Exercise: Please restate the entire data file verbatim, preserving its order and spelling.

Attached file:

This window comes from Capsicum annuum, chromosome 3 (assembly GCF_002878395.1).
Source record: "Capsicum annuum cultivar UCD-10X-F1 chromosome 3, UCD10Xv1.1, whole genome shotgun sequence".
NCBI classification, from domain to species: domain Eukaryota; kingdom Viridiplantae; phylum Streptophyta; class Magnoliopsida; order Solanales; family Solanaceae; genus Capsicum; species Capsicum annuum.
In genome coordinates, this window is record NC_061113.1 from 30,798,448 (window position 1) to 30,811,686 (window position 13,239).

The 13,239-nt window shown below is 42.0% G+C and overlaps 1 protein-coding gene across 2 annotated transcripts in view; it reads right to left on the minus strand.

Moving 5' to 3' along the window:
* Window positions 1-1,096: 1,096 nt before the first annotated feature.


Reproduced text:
This window comes from Capsicum annuum, chromosome 3 (assembly GCF_002878395.1).
Source record: "Capsicum annuum cultivar UCD-10X-F1 chromosome 3, UCD10Xv1.1, whole genome shotgun sequence".
NCBI classification, from domain to species: domain Eukaryota; kingdom Viridiplantae; phylum Streptophyta; class Magnoliopsida; order Solanales; family Solanaceae; genus Capsicum; species Capsicum annuum.
In genome coordinates, this window is record NC_061113.1 from 30,798,448 (window position 1) to 30,811,686 (window position 13,239).

The 13,239-nt window shown below is 42.0% G+C and overlaps 1 protein-coding gene across 2 annotated transcripts in view; it reads right to left on the minus strand.

Moving 5' to 3' along the window:
* Window positions 1-1,096: 1,096 nt before the first annotated feature.